Tom Brewer, retired Chief of Investigations, Santa Clara County
District Attorney’s office
and San Jose Police Department Captain
Lacey Burt, retired Menlo Park Police Commander
Lucy Carlton, retired Los Altos Police Chief
John Costa, retired Palo Alto Police Sergeant
Bruce Cumming, retired Morgan Hill Police Chief
Steve Cushing, retired Undersheriff Santa Clara County
Ed Flores, retired Chief of Department of Corrections, Santa Clara County
Alana Forrest, retired Los Gatos/Monte Sereno Police Commander
Dennis Graham, retired Milpitas Police Chief
Lynne Johnson, retired Palo Alto Police Chief
Kathy McKenna, retired Palo Alto Police Captain
Tim Morgan, retired Palo Alto Police Lieutenant
Cathy Wayne, retired CHP Commander San Jose Area Command
Setting the Record Straight
Published: March 14, 2014
In response to a blog posting on the San Jose Insider:
The Fly got hold of some bad information for the March 12 column in San Jose Insider. The Deputy Sheriffs’ Association of Santa Clara County does not use the services of Vic Ajlouny in any fashion.
The DSA stands ready as a reliable, responsive source for reporters, editors or producers who are researching information for future stories on the sheriff’s race.
As you know, the DSA and its brother organization, the Santa Clara County Correctional Peace Officers’ Association, overwhelmingly endorsed Kevin Jensen for sheriff in a press conference last June. This makes both the DSA and the SCCCPOA excellent sources for information on the important issues in the race and why Kevin Jensen is by far the best choice for sheriff.
Please give our public information director Jan Ford a call at (650) 269-2148. She is happy to track us down and set up interviews with any journalist.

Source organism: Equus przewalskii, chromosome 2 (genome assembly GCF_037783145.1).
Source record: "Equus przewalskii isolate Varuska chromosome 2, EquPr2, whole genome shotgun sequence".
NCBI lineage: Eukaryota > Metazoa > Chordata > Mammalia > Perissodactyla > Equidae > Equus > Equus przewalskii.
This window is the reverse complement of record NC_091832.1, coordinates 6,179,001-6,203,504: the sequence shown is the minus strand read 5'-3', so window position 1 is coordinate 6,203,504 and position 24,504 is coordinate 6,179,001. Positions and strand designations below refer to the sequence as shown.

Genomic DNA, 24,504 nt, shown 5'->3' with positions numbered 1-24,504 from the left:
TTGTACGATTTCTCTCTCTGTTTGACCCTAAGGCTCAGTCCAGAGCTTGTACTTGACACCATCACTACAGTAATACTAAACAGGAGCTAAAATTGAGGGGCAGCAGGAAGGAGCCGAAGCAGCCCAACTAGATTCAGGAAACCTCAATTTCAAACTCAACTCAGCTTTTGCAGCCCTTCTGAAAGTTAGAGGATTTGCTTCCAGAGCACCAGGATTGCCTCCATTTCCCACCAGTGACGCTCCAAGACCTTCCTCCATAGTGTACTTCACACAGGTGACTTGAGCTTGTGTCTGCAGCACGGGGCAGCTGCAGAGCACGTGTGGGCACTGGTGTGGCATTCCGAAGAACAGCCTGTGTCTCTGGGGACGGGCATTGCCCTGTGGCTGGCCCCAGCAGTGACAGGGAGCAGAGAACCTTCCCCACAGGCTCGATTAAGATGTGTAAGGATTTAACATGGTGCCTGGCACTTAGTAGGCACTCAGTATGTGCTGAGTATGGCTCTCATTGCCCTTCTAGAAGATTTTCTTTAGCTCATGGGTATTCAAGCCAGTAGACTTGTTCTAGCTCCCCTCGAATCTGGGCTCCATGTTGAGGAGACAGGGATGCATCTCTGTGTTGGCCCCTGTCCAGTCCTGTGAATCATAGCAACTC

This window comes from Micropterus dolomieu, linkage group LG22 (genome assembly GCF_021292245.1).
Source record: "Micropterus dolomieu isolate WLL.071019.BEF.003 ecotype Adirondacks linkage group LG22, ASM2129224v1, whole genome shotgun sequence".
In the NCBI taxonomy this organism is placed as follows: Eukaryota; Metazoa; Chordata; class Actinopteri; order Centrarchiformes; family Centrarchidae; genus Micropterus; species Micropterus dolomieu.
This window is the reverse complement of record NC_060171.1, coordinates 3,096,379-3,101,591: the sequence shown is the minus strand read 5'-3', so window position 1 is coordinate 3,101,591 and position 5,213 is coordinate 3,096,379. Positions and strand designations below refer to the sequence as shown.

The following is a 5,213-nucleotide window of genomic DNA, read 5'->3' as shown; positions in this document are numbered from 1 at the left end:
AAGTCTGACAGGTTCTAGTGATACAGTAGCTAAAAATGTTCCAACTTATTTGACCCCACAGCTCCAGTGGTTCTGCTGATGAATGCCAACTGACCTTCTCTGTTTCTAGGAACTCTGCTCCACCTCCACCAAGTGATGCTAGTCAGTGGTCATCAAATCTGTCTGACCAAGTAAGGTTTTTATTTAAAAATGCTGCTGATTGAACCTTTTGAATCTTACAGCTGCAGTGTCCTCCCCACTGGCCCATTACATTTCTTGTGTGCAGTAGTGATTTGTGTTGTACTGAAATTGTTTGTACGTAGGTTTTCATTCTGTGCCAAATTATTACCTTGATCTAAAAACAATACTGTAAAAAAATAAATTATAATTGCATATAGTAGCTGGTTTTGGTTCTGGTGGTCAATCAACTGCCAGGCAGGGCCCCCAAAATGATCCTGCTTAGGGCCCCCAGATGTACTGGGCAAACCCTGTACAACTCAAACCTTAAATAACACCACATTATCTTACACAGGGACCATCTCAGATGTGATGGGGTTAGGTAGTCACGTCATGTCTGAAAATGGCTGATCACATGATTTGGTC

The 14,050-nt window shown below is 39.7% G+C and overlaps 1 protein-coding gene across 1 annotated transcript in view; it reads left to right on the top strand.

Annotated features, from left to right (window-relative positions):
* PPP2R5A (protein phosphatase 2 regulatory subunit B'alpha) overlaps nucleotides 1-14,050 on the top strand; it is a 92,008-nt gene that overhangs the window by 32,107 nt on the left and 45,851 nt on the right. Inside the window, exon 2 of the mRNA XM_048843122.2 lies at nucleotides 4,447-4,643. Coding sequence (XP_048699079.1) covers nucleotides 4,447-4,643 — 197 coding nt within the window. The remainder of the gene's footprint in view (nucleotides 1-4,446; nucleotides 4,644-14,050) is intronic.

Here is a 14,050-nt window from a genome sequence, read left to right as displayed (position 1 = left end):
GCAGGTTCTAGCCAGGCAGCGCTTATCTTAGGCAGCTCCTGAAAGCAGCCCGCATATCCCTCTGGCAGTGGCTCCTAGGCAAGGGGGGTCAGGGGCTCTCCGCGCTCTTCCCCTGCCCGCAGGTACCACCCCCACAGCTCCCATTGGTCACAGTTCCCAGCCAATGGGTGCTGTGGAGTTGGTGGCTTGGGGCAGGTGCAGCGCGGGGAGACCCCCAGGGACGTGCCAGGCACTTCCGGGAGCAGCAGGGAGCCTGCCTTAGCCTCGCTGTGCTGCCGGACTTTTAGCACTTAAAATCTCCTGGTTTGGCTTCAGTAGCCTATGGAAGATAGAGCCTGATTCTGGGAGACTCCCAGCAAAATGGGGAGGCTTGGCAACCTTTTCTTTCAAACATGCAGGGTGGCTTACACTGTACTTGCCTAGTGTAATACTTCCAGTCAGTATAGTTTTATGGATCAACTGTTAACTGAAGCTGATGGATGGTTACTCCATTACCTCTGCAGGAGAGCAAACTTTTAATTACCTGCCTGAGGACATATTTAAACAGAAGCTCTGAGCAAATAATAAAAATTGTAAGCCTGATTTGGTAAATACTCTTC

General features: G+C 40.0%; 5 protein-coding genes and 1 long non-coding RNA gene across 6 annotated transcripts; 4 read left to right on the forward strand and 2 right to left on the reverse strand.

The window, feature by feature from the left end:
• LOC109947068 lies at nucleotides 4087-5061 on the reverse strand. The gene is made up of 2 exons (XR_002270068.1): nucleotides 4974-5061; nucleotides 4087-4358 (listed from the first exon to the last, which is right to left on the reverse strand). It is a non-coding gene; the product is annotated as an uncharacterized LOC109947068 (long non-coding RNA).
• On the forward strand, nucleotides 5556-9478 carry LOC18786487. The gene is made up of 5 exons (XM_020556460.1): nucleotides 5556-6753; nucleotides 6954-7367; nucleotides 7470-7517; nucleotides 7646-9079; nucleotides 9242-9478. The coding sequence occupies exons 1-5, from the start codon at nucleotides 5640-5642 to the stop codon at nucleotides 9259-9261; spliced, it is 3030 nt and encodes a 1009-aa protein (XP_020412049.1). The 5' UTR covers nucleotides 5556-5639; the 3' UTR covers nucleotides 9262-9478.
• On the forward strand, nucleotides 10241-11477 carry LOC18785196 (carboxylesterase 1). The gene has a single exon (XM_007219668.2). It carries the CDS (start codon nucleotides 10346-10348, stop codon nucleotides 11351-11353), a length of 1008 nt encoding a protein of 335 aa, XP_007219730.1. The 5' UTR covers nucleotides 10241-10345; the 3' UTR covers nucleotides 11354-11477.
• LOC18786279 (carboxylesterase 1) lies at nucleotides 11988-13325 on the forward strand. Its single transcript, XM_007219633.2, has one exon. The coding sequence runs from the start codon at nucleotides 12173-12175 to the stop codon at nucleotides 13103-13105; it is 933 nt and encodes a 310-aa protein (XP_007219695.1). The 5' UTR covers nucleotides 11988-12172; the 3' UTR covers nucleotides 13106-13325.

Don Morrissey, President
Deputy Sheriffs’ Association of Santa Clara County
Lance Scimeca, President
Santa Clara County Correctional Peace Officers’ Association
Be safe this Christmas and New Years holiday season
Published: December 25, 2013
The holiday season is filled with fun, food, gifts, family, and parties. While we all enjoy this time of the year the DSA wants to make it the best for everyone. Be safe this holiday season when drinking alcohol and make sure you have a plan before drinking if travel is involved. A momentary lapse in judgment by driving drunk or even "buzzed" can have lifelong and even deadly consequences. Members of the 13 bay area law enforcement agencies will be out this holiday season to help keep the roads safe. Let's all do our part this year; drink responsibly and watch out for our friends and family.
Published: September 13, 2013
By Dennis Moser, DSA President
The Deputy Sheriffs’ Association of Santa Clara County represents more than 400 deputies who work in the courts, on patrol and in investigations.
Being pulled over by a deputy sheriff in Cupertino, Los Altos Hills, Saratoga and unincorporated south Santa Clara County is probably not your idea of fun. Here are ten traffic tips that will not only help keep you safe, but make it far more likely that we’ll just drive our patrol cars right on by you.
1. BUCKLE UP: It only takes a couple of seconds. Belts will keep you from being flung violently around the inside of the car in a crash. They could save you from breaking the windshield with your face or being ejected through the sunroof, getting thrown out onto the road and run over. If we see you don’t have your seatbelt on, we will pull you over for that alone.